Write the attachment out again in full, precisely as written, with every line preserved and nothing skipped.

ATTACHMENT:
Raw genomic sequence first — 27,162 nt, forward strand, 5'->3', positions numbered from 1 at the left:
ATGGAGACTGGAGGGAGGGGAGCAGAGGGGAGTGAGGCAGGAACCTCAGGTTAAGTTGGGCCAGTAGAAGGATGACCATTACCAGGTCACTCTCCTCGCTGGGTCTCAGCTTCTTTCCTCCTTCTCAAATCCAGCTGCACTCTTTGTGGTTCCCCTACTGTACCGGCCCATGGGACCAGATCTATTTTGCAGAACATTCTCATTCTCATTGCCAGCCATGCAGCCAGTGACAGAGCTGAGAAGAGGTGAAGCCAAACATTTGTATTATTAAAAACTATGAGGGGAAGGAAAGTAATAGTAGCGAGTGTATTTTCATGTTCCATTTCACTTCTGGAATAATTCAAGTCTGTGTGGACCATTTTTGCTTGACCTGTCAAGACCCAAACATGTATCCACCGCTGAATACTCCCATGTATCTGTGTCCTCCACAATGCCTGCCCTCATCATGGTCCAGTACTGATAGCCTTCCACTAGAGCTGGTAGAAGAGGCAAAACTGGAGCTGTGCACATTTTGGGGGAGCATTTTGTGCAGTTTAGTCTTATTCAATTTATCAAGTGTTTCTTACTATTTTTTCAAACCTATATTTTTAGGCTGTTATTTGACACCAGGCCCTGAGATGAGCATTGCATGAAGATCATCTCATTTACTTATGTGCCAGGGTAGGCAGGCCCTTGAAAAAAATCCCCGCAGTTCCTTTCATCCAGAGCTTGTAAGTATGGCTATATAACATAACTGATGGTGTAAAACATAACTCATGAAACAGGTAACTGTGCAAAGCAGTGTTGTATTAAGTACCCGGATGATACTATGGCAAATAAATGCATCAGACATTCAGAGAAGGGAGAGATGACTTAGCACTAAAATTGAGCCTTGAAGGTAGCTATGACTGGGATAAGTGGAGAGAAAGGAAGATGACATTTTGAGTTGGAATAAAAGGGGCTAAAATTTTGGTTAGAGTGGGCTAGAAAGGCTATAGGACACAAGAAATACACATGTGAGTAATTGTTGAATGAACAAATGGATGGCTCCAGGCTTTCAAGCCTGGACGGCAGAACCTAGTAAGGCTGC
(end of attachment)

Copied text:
Raw genomic sequence first — 27,162 nt, forward strand, 5'->3', positions numbered from 1 at the left:
ATGGAGACTGGAGGGAGGGGAGCAGAGGGGAGTGAGGCAGGAACCTCAGGTTAAGTTGGGCCAGTAGAAGGATGACCATTACCAGGTCACTCTCCTCGCTGGGTCTCAGCTTCTTTCCTCCTTCTCAAATCCAGCTGCACTCTTTGTGGTTCCCCTACTGTACCGGCCCATGGGACCAGATCTATTTTGCAGAACATTCTCATTCTCATTGCCAGCCATGCAGCCAGTGACAGAGCTGAGAAGAGGTGAAGCCAAACATTTGTATTATTAAAAACTATGAGGGGAAGGAAAGTAATAGTAGCGAGTGTATTTTCATGTTCCATTTCACTTCTGGAATAATTCAAGTCTGTGTGGACCATTTTTGCTTGACCTGTCAAGACCCAAACATGTATCCACCGCTGAATACTCCCATGTATCTGTGTCCTCCACAATGCCTGCCCTCATCATGGTCCAGTACTGATAGCCTTCCACTAGAGCTGGTAGAAGAGGCAAAACTGGAGCTGTGCACATTTTGGGGGAGCATTTTGTGCAGTTTAGTCTTATTCAATTTATCAAGTGTTTCTTACTATTTTTTCAAACCTATATTTTTAGGCTGTTATTTGACACCAGGCCCTGAGATGAGCATTGCATGAAGATCATCTCATTTACTTATGTGCCAGGGTAGGCAGGCCCTTGAAAAAAATCCCCGCAGTTCCTTTCATCCAGAGCTTGTAAGTATGGCTATATAACATAACTGATGGTGTAAAACATAACTCATGAAACAGGTAACTGTGCAAAGCAGTGTTGTATTAAGTACCCGGATGATACTATGGCAAATAAATGCATCAGACATTCAGAGAAGGGAGAGATGACTTAGCACTAAAATTGAGCCTTGAAGGTAGCTATGACTGGGATAAGTGGAGAGAAAGGAAGATGACATTTTGAGTTGGAATAAAAGGGGCTAAAATTTTGGTTAGAGTGGGCTAGAAAGGCTATAGGACACAAGAAATACACATGTGAGTAATTGTTGAATGAACAAATGGATGGCTCCAGGCTTTCAAGCCTGGACGGCAGAACCTAGTAAGGCTGC